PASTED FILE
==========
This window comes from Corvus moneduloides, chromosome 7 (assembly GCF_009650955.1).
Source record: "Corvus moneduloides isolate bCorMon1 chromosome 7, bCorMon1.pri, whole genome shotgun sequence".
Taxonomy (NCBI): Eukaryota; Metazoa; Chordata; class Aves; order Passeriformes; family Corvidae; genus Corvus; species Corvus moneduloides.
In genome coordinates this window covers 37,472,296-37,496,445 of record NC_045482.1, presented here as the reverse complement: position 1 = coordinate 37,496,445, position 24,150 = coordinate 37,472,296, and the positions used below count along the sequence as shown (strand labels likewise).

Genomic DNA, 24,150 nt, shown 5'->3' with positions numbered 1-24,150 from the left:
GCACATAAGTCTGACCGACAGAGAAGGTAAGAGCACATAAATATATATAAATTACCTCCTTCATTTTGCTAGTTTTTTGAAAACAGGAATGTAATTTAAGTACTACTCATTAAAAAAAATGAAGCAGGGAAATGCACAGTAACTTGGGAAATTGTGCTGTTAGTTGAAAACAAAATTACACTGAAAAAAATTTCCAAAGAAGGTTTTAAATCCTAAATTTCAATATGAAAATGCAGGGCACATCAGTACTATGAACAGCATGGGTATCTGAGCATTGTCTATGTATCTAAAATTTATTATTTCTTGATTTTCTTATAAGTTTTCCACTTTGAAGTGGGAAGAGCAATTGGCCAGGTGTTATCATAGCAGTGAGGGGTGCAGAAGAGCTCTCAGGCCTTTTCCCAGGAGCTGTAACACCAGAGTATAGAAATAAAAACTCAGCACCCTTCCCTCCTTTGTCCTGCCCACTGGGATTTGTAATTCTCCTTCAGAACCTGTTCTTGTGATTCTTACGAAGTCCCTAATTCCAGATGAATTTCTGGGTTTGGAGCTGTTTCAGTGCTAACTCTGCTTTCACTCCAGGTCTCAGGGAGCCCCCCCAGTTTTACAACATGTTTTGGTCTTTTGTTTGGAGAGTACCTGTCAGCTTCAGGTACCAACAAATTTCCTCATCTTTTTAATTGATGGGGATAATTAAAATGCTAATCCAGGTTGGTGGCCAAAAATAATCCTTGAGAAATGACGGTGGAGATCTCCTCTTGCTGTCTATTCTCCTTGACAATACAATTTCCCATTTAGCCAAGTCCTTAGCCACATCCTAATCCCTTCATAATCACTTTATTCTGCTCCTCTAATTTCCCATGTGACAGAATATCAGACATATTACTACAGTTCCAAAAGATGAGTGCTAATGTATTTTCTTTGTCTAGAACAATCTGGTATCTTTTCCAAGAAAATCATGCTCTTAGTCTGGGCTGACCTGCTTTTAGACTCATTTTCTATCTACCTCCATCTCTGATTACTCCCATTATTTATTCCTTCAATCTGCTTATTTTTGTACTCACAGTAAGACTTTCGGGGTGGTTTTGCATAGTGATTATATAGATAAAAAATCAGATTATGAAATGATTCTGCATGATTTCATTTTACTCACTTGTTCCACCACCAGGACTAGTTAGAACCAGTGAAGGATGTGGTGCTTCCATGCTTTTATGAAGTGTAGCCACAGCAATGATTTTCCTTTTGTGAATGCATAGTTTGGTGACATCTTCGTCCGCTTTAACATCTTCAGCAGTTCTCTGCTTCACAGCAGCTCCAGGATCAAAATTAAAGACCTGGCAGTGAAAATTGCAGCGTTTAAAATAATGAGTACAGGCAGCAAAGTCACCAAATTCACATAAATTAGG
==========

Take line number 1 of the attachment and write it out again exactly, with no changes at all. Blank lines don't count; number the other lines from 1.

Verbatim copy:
This window comes from Corvus moneduloides, chromosome 7 (assembly GCF_009650955.1).